Likewise, when middle class people take out a mortgage that's perfectly affordable on the income they've been enjoying for years, and then lose the house because they suddenly saw that income cut in half, we don't feel a delicious sense of joy because they finally got what was coming to them. We recognize that this it is really terrible to be forced out of a home where you've built loads of happy memories and dreams--and not incidentally, to possibly be forced to yank your kids out of the aforementioned schools.These disasters can hit people at any point on the income spectrum. A lot of landlord policies are designed to minimize tenant flexibility, and houses can be difficult to sell on short notice. I applaud the idea of trying to live well below one's means (an option that should be more realistic for the well off) but the real issue is the disconnect between the time frame of obligations (tuition, housing, transportation) and that of income streams.
The long run impact of this lack of basic security isn't pleasant. It's true that the well off should be able to plan better and be more careful about things. But it would also be reasonable to be able to make medium term plans with some assurance that the carpet will not be yanked out from under you.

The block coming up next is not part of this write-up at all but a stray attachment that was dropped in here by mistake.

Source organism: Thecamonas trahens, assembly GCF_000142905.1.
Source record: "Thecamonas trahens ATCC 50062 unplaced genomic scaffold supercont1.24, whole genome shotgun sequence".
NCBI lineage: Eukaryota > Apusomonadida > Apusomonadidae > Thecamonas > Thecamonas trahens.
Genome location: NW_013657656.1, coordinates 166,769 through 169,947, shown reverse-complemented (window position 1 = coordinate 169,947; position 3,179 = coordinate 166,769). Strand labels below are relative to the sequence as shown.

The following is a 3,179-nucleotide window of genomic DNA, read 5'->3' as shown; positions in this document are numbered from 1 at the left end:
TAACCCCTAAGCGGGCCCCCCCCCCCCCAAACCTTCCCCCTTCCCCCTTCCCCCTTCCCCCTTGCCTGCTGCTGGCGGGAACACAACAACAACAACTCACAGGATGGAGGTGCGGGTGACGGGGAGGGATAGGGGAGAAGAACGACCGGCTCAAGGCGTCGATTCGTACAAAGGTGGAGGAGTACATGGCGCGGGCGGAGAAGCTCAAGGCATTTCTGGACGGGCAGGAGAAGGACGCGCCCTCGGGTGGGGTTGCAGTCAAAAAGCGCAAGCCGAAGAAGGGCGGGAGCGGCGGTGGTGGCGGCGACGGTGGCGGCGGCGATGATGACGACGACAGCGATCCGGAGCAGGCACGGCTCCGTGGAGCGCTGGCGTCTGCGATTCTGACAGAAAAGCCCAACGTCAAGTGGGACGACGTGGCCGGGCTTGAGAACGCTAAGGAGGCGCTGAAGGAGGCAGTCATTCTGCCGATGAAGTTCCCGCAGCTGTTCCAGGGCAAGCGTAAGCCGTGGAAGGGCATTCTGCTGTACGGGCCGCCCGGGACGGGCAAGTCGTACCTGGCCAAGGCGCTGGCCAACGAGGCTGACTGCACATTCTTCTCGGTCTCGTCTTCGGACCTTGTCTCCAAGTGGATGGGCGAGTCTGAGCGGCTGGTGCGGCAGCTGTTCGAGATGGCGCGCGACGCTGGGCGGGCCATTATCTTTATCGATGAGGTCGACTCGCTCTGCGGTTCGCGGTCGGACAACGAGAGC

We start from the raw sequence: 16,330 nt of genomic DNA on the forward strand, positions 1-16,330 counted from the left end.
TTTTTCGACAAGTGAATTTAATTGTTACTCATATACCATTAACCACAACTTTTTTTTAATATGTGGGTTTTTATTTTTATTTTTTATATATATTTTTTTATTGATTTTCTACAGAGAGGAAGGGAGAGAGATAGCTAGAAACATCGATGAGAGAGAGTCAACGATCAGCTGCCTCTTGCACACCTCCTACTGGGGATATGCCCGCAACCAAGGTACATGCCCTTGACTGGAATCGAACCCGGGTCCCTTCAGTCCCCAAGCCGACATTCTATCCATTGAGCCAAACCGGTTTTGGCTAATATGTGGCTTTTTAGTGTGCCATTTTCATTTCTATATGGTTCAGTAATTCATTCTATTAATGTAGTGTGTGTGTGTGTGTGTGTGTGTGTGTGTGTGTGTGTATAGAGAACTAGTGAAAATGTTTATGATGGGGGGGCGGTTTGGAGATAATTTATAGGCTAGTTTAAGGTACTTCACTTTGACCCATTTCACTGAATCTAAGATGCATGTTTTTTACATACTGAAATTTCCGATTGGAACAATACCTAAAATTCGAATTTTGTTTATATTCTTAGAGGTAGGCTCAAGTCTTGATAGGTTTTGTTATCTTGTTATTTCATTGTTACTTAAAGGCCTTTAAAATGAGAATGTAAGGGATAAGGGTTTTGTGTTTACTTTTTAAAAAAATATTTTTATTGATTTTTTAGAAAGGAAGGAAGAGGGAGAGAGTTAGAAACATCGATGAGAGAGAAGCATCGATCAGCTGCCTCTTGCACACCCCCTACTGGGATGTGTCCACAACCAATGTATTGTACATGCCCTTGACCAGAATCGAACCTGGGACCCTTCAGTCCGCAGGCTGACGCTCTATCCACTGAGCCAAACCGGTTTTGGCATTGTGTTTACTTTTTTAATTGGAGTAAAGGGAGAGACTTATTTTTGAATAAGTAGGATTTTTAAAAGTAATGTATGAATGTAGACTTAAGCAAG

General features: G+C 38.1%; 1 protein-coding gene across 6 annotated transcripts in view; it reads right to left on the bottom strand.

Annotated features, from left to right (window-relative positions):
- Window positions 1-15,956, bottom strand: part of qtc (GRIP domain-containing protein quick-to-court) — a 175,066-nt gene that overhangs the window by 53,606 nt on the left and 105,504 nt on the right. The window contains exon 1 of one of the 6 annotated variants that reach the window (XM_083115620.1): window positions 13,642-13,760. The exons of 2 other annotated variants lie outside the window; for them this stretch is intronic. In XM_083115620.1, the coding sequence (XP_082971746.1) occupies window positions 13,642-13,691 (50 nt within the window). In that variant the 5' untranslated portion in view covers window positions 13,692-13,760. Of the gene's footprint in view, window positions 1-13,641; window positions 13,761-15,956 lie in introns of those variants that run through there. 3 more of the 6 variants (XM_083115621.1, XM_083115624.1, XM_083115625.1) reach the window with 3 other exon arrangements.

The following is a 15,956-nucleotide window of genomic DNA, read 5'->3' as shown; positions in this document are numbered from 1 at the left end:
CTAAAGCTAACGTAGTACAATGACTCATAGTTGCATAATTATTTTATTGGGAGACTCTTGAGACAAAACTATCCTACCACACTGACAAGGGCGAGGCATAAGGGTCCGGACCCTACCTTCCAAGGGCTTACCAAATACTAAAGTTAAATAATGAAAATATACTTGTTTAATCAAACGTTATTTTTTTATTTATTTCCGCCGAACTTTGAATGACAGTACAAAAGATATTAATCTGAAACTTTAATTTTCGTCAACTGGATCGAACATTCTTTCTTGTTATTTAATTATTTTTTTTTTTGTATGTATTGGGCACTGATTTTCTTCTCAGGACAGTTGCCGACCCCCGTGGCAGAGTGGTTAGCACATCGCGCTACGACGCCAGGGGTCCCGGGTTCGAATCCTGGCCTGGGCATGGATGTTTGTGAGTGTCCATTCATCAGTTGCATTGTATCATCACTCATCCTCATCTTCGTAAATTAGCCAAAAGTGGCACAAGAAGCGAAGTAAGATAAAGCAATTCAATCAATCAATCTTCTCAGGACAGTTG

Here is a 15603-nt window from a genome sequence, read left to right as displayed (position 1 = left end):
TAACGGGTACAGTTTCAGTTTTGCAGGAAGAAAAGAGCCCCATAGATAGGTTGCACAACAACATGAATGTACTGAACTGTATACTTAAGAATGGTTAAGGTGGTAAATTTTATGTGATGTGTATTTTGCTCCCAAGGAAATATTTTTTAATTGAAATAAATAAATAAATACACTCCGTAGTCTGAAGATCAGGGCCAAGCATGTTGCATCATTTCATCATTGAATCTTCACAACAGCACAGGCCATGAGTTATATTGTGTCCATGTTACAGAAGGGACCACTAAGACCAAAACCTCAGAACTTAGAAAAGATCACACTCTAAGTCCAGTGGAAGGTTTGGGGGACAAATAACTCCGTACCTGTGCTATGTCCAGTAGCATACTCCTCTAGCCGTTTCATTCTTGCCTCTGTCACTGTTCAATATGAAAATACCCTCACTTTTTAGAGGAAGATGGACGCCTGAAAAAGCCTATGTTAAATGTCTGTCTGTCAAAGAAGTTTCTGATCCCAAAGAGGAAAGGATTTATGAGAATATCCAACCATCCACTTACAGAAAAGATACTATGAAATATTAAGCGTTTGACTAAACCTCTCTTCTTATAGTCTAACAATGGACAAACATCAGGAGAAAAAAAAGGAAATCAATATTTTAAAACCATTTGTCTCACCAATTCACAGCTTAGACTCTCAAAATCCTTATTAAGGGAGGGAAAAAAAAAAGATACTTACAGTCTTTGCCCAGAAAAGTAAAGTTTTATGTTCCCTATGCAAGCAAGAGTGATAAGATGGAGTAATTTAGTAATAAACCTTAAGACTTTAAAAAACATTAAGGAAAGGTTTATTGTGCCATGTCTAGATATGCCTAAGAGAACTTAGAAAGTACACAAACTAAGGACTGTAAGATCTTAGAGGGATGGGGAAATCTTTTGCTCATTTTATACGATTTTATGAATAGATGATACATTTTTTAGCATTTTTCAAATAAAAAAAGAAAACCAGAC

EDIT: Mark makes the excellent point that I am talking about salary and the original article was talking about executives who committed to fixed expenses that could only be met with a bonus. Clearly, it is possible to fail to get a bonus at a bank and counting on it to cover basic expenses (as opposed to saving it and using it for one time costs like a car or house downpayment) is begging for disaster.